Welcome to the U.S. Army health promotion and wellness web site. Unlike other health-related web sites, this one is specifically targeted for the Reserve Components. Citizen Soldiers juggle many different balls every day...but they cannot afford to drop the one ball that allows them to live a healthier, less stressful life. Hooah 4 Health is a health promotion partnership that allows individuals to assume the responsibility to explore options and take charge of their health and well being. You can access tons of information for your health, mental well being and lots of all around education.

USA Cares exists to help bear the burdens of service by providing post-9/11 military families with financial and advocacy support in their time of need. Assistance is provided to all branches of service, all components, all ranks while protecting the privacy and dignity of those military families and veterans who request our help.

 presents career, college and the Military as options, allowing users to explore all possibilities and gain insight into each option. More than 900 civilian and military career fields and nearly 7,000 accredited colleges has been made accessible to young adults in one comprehensive site.

MilitaryHOMEFRONT is the Department of Defense website for official Military Community and Family Policy (MC&FP) program information, policy and guidance designed to help troops and their families, leaders, and service providers. Whether you live the military lifestyle or support those who do, you'll find what you need!

As you can see, there are a lot of resources out there for families and children.  Please DO look them all over and take advantage of these program for you and yours.  These programs are there for you, don't overlook the benefits they can provide!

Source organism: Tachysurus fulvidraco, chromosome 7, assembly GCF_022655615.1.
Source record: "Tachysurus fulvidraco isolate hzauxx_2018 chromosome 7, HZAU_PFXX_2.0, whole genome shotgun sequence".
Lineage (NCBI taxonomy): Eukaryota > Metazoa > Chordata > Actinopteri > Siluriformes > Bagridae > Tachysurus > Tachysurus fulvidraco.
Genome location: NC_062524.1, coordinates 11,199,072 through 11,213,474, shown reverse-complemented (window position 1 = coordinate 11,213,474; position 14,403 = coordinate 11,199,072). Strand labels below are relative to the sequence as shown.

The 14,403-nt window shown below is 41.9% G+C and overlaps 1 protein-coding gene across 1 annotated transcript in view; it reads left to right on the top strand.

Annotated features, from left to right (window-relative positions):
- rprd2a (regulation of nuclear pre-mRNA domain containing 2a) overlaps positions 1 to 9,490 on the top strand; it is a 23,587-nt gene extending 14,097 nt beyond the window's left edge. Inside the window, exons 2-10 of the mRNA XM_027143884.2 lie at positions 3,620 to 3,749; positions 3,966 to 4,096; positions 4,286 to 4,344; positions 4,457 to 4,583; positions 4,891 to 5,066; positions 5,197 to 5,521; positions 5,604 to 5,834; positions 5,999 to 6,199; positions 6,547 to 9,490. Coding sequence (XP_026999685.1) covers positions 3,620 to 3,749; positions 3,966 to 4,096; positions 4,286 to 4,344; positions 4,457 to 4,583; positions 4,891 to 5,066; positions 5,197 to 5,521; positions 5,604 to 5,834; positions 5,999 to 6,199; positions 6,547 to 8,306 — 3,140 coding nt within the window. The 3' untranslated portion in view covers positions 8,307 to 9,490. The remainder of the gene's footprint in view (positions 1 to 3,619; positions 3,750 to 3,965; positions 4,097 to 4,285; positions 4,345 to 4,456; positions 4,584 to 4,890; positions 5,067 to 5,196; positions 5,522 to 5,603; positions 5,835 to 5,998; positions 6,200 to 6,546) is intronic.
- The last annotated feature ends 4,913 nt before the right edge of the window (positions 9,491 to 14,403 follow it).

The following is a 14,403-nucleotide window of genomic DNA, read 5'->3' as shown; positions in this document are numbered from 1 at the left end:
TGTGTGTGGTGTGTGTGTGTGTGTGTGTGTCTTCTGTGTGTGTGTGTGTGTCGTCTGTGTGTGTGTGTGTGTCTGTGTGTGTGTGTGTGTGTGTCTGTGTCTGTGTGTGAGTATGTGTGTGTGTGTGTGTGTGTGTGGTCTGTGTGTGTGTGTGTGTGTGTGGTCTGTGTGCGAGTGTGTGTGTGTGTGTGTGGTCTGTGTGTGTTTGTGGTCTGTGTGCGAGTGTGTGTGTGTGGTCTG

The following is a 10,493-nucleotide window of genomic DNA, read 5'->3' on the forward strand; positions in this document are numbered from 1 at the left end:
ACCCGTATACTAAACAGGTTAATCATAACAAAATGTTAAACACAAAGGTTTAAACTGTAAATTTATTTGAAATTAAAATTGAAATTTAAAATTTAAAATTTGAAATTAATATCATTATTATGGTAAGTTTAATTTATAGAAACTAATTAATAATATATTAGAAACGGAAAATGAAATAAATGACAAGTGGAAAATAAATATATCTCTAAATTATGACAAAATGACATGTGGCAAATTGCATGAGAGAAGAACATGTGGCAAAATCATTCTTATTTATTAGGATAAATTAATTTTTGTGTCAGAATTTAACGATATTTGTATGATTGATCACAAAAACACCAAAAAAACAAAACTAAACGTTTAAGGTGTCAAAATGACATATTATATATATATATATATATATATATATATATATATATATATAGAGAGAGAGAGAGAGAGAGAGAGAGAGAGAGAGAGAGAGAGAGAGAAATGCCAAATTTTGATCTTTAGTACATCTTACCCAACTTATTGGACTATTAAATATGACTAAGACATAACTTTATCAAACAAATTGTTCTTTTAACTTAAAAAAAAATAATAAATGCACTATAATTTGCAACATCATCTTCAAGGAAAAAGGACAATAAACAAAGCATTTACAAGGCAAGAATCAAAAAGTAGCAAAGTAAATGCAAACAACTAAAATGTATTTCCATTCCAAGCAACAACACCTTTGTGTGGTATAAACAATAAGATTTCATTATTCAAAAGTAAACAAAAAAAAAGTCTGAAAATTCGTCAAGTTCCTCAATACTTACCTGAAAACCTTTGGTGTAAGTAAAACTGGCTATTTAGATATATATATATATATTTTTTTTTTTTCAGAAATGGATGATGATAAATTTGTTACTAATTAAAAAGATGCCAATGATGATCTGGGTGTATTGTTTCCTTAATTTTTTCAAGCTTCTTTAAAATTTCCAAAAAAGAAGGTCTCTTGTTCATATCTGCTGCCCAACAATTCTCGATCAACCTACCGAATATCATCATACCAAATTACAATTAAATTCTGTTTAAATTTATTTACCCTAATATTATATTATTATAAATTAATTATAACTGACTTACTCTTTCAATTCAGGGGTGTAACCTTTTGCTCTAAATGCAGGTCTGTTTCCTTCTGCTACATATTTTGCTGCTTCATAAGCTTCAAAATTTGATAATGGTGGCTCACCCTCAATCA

If you feel I've missed a good resource that you'd like me to add to the list, please comment below!

Thursday, December 16, 2010

All I want for Christmas is my Soldier

The Holidays are upon us and getting through them is very difficult, both for our Soldier, our families and ourselves.  During this time, and throughout the year, people tend to try to offer words of comfort.
People say many things to you once they realize you are the wife/sister/mother/brother/dad/grandparent of a deployed Soldier.  While we for the most part, realize that most folks are trying to be comforting, sometimes we just don't take it that way.

Some of the more recent ones I've encountered are:

"Is he somewhere dangerous?"

There is often some tongue biting that comes with the answer to this question.  Is he at home?  Or is he in a war zone?  If he is in a war zone, then yes, it's dangerous.  And honestly, the reminder that he could come home maimed, injured (mentally or physically) or worse, isn't really something that I like to be reminded of.

"Oh, well at least he's not in __________."

I left the space blank because it doesn't really matter where he is.  There is no ClubMed vacation going on for any soldiers, deployed anywhere.

"Is he going to be home for the holidays?"

If I've already told you that he's gone for a year, and it has not yet been a year, don't ask this.  One of the last things we need is to be reminded that our loved one is not going to be here.  Chances are pretty good that if he is going to be home, I'm going to be so psyched, I'm going to tell everyone, everywhere, and wear clothing that shout; MY SOLDIER IS COMING HOME!

"I don't know how you are getting through this.  I never could."

Well, that's what we thought too, until it happened to us.  You do what you have to do, when you have to do it.  Period.  Truthfully, we don't know how we are doing it either.  However, there are still bills to pay, children to clothe and feed and often, a job for the loves ones left behind.  Staying extra busy is seeming to help me, personally.